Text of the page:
"He's not the crater. He's trying to pull people out of poverty," Steel said.
The indictment charges all the defendants with conspiring to violate the Racketeer Influenced and Corrupt Organizations Act, or RICO. Love acknowledged that may sound complicated but told the jurors it's quite simple.
The members of the gang committed crimes, including murder, armed robbery, aggravated assault and theft to further the gang's mission, she said. Those actions and others that aren't crimes - rap lyrics, social media posts, flashing gang signs - combined to form a pattern of illegal activity, she said.
"They endeavored to do some illegal stuff to get a bunch of stuff that didn't belong to them," Love said.
Prosecutors have made clear that they intend to use rap lyrics from songs by the defendants to help make their case. This is a controversial tactic, but Fulton County Superior Court Chief Judge Ural Glanville earlier this month said he'd conditionally allow certain lyrics as long as prosecutors can show they're linked to the crimes alleged in the indictment.
Prosecutors have said they're not pursuing Young Thug and others because of violent lyrics.
"We didn't chase the lyrics to solve the murders," Love said. "We chased the murders and, as the evidence will show, in the process, we found the lyrics."
One of those murders that is expected to feature heavily during the trial is the January 2015 killing of Donovan Thomas, who prosecutors say was a major figure in a rival gang and whose death is said to have sparked an escalation in violence. Two of the six people currently on trial are charged with murder in his killing, and Young Thug is accused of renting the car used in the drive-by shooting.
Rapper Young Thug in court on Monday, Nov. 27, 2023.
Many of the lyrics, social media posts, text conversations and online messages cited in the indictment have been taken out of context and misrepresented to seem sinister when they are not, Steel said.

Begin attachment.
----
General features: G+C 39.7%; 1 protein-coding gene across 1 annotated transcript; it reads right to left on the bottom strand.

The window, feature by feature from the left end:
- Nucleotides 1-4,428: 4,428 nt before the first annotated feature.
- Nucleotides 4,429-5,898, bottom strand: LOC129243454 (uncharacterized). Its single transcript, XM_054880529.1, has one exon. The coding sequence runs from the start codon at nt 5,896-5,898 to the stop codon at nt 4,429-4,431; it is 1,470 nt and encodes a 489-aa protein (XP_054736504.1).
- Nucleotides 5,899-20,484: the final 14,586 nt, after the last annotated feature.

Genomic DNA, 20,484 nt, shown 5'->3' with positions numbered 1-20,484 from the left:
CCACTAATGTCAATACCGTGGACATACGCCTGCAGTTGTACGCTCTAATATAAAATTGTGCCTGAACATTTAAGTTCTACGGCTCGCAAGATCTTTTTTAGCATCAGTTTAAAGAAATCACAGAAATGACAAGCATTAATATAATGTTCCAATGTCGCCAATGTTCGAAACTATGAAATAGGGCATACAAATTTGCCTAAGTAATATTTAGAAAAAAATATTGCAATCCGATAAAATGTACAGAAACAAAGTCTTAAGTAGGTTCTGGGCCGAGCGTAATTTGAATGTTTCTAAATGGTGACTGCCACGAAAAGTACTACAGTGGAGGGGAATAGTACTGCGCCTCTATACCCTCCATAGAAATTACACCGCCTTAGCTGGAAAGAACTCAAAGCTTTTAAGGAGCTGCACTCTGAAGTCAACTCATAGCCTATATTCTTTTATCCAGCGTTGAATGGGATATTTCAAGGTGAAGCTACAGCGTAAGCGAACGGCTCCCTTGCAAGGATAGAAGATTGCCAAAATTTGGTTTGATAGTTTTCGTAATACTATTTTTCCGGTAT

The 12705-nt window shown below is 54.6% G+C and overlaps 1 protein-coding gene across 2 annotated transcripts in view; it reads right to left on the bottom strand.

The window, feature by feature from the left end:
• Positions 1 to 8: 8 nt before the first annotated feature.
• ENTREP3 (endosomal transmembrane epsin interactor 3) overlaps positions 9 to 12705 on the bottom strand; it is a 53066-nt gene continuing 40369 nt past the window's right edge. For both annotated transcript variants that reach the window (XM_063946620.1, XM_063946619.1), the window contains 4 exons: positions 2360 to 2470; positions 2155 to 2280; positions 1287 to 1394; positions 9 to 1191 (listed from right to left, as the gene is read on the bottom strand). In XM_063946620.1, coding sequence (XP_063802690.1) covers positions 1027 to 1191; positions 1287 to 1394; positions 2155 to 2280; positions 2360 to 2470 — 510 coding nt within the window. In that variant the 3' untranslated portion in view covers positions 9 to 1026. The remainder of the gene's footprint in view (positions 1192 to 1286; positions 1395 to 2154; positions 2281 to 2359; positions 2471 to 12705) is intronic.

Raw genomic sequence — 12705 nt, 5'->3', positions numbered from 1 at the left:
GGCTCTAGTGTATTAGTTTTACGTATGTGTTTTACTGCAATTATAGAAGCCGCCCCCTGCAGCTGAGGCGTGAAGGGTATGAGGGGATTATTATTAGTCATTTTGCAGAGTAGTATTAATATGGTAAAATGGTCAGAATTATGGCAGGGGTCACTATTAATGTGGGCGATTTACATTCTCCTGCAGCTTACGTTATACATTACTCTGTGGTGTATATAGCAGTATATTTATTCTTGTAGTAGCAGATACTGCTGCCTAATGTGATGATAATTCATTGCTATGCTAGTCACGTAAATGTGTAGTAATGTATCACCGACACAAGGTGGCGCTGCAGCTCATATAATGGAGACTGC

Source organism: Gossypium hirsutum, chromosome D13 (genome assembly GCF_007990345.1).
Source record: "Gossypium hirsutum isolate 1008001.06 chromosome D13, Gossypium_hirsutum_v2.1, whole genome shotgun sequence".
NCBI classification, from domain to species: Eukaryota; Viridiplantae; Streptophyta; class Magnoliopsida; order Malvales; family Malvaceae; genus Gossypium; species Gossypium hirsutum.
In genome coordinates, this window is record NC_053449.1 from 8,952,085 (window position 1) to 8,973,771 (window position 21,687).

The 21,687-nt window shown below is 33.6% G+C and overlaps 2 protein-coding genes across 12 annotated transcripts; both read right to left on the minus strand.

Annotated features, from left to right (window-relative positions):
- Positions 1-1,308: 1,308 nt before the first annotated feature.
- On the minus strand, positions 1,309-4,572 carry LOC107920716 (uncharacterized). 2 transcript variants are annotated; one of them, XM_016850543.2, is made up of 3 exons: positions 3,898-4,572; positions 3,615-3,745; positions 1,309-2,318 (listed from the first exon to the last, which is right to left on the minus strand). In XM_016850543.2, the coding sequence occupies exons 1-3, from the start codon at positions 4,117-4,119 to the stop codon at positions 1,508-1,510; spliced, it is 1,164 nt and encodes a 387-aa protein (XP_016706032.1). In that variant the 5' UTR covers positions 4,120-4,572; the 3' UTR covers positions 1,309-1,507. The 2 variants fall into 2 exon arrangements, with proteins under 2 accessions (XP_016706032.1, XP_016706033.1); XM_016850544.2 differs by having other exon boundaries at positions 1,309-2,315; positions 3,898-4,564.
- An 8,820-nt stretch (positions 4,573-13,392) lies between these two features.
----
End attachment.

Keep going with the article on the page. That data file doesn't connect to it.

He and other defense attorneys tried during opening statements to poke holes in the state's case, saying that police relied on jailhouse informants who had every reason to tell them what they wanted to hear. They also hammered the state's use of song lyrics, saying the art that helped their clients better their circumstances is now being improperly used against them.
Opening statements began Monday and continued Tuesday before a jury that took nearly 10 months to select. The trial is expected to last months. Only six of the original 28 defendants are on trial after others either took plea deals or were separated to be tried later.
Among those who took a plea deal was rapper Gunna, whose given name is Sergio Kitchens. He was charged with a single count of racketeering conspiracy and entered an Alford plea last December, meaning he maintains his innocence but recognizes that it's in his best interest to plead guilty.
Young Thug, YSL RICO Trial: Day 1 Recap
Opening statements proved to be just as tedious as everything that led up to the trial. Fulton County Chief Judge Ural Glanville admonished one juror, who reportedly had car problems, for pushing the start back by nearly an hour and a half.
Fulton County Chief Deputy District Attorney Adriane Love finally began opening statements, telling jurors the evidence would lead them to conclude that the YSL organization is tied to the national Bloods gang and participated in organized violence.
"They committed crimes such as armed robbery, hijacking, motor vehicle theft, theft by receiving, stolen firearms, possession of a machine gun, and narcotic sales and last but certainly not least, murder," said Love.
It was during a slide show presentation by prosecutors that Young Thug's attorney objected and called for a mistrial because of multiple "inaccurate" slides on the prosecutor's PowerPoint. He also says the defense wasn't allowed to review the material before Monday.
The judge paused the trial and broke the jury for lunch. Around 1:30 p.m., the court reconvened with the judge denying the motion for dismissal, but instead instructed the jury to disregard parts of the presentation and warned prosecutors it risked having the whole slideshow thrown out.
Defense attorneys are expected to continue outlining their case on Tuesday before witnesses are called.
The trial is projected to last months and will likely include testimony from several high-profile music industry figures.
Prosecutors are expected to take the controversial step of using Young Thug’s rap lyrics as evidence against him.
The Associated Press contributed to this article.